Embracing the Unsatisfied Life
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Embracing the Unsatisfied Life

Building sustainable faith in your small group
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Be honest about your own life.

Model what it means to acknowledge difficult emotions, unfulfilled desires, and frustration in the Christian life. You sometimes feel discouraged. You have questions for God. Your relationships are not all you imagine they could be. You are not all you could be. Along with your hope in Christ and empowerment in the Holy Spirit, you still live the human experience. As appropriate, let your group in on this. You’ll give them permission to be honest about their own lives, too.

Challenge the easy answers.

Try not to let your group get away with pat answers, clichés, or the sayings of popular religion. Ask them to explain the things they say. Encourage them to point the group to Scripture passages illustrating their ideas about God and about the Christian life. Request examples from their own lives, especially if you are already modeling honesty and authenticity. You can really encourage them to think more deeply and to notice the way their own lives don’t always illustrate the ideas that might easily roll off their tongues.

Affirm longing.

It’s no wonder we’re all seeking satisfaction. We were made for a better world! We were made for a life in which our good, God-given desires would always lead us to God’s good gifts. Our unmet longings remind us of what we lost when humanity turned away from God. Although our desires sometimes lead us to seek fulfillment in destructive ways, it’s not wrong to desire a more satisfying life in every way. Seeking to rid ourselves of longing is a way of giving up on what God offers us, both now and beyond this life. So encourage your group to acknowledge their longings and to consider how their desires can pull them toward God, his good gifts, and his promises for the future.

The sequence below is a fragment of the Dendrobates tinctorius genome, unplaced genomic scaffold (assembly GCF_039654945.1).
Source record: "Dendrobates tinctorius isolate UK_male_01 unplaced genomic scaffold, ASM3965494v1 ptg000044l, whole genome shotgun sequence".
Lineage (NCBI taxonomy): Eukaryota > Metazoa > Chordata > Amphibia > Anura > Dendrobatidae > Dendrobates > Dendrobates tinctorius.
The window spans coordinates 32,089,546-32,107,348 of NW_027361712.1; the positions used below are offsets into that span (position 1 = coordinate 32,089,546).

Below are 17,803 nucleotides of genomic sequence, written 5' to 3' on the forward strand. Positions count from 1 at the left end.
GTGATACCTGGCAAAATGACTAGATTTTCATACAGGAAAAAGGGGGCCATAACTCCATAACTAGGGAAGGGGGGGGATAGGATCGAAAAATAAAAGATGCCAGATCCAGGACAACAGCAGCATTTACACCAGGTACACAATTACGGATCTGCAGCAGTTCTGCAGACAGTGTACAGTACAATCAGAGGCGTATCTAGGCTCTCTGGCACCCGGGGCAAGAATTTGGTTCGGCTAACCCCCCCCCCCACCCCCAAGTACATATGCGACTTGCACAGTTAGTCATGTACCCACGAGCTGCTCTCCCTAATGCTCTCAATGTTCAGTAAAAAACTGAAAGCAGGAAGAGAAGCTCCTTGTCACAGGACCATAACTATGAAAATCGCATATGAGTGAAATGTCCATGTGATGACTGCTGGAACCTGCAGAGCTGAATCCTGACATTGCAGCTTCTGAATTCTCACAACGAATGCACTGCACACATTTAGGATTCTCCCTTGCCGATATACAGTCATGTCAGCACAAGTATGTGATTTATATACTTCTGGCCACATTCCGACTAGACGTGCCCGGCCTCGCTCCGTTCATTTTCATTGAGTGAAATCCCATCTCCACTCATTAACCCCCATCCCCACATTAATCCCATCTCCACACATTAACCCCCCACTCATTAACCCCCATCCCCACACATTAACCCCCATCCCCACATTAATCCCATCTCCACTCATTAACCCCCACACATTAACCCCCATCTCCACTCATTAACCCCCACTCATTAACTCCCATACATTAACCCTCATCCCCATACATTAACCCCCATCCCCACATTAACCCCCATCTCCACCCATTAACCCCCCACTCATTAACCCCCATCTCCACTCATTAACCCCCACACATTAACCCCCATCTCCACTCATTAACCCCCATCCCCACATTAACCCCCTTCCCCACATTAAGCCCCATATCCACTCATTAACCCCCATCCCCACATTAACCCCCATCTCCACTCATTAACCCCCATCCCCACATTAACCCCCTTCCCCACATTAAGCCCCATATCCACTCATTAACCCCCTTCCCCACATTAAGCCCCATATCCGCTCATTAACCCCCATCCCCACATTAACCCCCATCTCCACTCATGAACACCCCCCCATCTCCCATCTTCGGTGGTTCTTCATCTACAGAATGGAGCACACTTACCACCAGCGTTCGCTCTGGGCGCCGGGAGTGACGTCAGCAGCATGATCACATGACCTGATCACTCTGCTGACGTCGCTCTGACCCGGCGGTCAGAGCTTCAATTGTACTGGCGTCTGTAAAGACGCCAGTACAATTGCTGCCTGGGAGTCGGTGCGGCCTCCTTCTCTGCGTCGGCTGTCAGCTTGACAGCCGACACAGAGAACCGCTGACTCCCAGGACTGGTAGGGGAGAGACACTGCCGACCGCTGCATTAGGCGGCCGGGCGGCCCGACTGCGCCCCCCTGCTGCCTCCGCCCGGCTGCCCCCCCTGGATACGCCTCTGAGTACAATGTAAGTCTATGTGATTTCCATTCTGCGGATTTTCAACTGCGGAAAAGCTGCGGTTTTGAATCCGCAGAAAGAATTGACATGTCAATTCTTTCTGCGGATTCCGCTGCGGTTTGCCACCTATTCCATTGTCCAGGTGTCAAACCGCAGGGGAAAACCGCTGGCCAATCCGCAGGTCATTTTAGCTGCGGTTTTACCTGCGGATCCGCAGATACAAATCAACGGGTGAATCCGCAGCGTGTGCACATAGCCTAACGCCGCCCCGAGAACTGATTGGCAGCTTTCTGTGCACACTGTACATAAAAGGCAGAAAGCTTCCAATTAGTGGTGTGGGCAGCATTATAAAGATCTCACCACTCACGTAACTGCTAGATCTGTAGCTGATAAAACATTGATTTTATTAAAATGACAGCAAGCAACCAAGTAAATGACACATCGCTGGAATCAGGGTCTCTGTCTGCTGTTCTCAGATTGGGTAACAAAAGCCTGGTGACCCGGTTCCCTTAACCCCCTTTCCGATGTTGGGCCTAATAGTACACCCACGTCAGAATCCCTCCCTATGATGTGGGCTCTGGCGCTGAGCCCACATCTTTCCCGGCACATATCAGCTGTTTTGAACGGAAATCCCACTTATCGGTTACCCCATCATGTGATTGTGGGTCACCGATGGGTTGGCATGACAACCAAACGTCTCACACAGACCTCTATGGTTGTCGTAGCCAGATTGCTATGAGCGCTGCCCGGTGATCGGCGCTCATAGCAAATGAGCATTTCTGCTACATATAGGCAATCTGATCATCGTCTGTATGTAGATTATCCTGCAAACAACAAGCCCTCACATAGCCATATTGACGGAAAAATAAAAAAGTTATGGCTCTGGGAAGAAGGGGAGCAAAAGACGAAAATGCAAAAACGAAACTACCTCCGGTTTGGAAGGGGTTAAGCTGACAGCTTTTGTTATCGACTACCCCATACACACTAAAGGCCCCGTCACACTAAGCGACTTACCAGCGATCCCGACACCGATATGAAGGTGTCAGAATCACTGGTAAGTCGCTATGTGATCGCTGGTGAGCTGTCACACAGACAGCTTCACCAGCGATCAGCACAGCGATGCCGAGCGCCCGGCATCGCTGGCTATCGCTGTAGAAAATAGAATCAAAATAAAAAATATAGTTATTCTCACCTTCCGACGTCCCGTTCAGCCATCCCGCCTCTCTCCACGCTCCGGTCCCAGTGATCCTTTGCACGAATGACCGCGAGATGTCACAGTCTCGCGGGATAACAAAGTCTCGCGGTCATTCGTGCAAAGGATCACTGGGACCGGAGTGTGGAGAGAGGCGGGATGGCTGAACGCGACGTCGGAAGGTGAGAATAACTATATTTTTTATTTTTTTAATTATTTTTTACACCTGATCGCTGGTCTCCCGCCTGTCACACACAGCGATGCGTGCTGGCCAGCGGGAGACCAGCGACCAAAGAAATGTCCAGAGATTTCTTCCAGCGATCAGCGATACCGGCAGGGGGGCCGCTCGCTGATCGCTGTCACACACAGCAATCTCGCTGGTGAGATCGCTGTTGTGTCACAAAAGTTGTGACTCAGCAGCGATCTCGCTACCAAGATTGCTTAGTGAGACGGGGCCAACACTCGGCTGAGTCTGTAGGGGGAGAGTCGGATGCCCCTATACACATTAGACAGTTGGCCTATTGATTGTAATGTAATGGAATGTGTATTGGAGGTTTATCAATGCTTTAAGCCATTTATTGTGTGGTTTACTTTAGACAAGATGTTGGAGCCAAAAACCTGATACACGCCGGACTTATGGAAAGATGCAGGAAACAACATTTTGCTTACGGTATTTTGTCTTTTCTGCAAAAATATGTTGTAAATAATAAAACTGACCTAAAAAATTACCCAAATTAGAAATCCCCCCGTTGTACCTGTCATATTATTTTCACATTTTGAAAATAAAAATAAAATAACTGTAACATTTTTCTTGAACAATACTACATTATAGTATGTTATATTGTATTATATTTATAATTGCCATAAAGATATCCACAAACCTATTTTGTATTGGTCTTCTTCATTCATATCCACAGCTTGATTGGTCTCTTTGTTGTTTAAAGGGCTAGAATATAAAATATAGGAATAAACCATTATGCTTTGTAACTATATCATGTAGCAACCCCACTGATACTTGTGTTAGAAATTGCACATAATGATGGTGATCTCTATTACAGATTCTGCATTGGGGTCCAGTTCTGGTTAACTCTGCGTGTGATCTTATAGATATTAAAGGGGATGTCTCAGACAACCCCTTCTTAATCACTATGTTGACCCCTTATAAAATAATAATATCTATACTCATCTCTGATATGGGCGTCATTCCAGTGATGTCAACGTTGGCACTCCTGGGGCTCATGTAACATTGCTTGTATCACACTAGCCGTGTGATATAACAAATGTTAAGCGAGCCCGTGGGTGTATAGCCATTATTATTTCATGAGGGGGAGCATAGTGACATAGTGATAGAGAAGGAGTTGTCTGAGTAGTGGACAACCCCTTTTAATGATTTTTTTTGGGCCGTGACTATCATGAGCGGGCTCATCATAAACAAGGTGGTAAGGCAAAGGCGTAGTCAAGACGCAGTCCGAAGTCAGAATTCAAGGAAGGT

Study the people in the Bible.

The entire Bible is full of stories that contradict the idea life in relationship with God is easy, usually happy, and truly satisfying. Consider the Old Testament patriarchs and matriarchs, whose lives were full of hardship, recurring sin, and the discomfort of being at odds with everyone around them. Read about God’s prophets, who grieved over God’s messages and endured insults, rejection, and abuse from their listeners. Consider the church fathers—Peter, who pushed his readers to crave more rather than be satisfied with spiritual baby food, and Paul, who sometimes longed for death. Consider Jesus himself, who definitely did not set an example of living a fully satisfied life on earth.

Boldly tackle the tough stuff.

When church leaders avoid addressing difficult subjects, they might think they are creating a safe space for others. Instead, they are sometimes bypassing the very things people most need to talk about within the context of the gospel. For people who live with trials—mental illness, addiction, questions of gender and sexual attraction, abuse, and other serious challenges—those experiences can be the source of their deepest dissatisfaction and their most profound spiritual questions. When we are courageous enough to acknowledge these questions and tackle them in light of God’s Word, we shine light into dark places and encourage people to come out of hiding.

Remember the curse.

Life in this world gives us plenty of opportunities to remember why our lives are not satisfying. Yet so often when tragedies happen, Christians throw up our hands like everyone else, and ask, “Why?” Or, we gloss over disasters and try to put a positive spin on them, murmuring platitudes like, “Everything happens for a reason.” We may not be able to explain why people do the things they do, or why God sometimes intervenes to protect some people while others fall victim to evil. But we do know why bad things happen: We are made in God’s image, we have rebelled against him, and we live under a curse. Because of human sin, the whole world is groaning under this curse—followers of Christ included. When your group members expect life to be deeply satisfying, they don’t know how to make sense of their most painful experiences. When you help them understand how sin affects our world, seeing evidence of the curse can strengthen their faith rather than undermine it.

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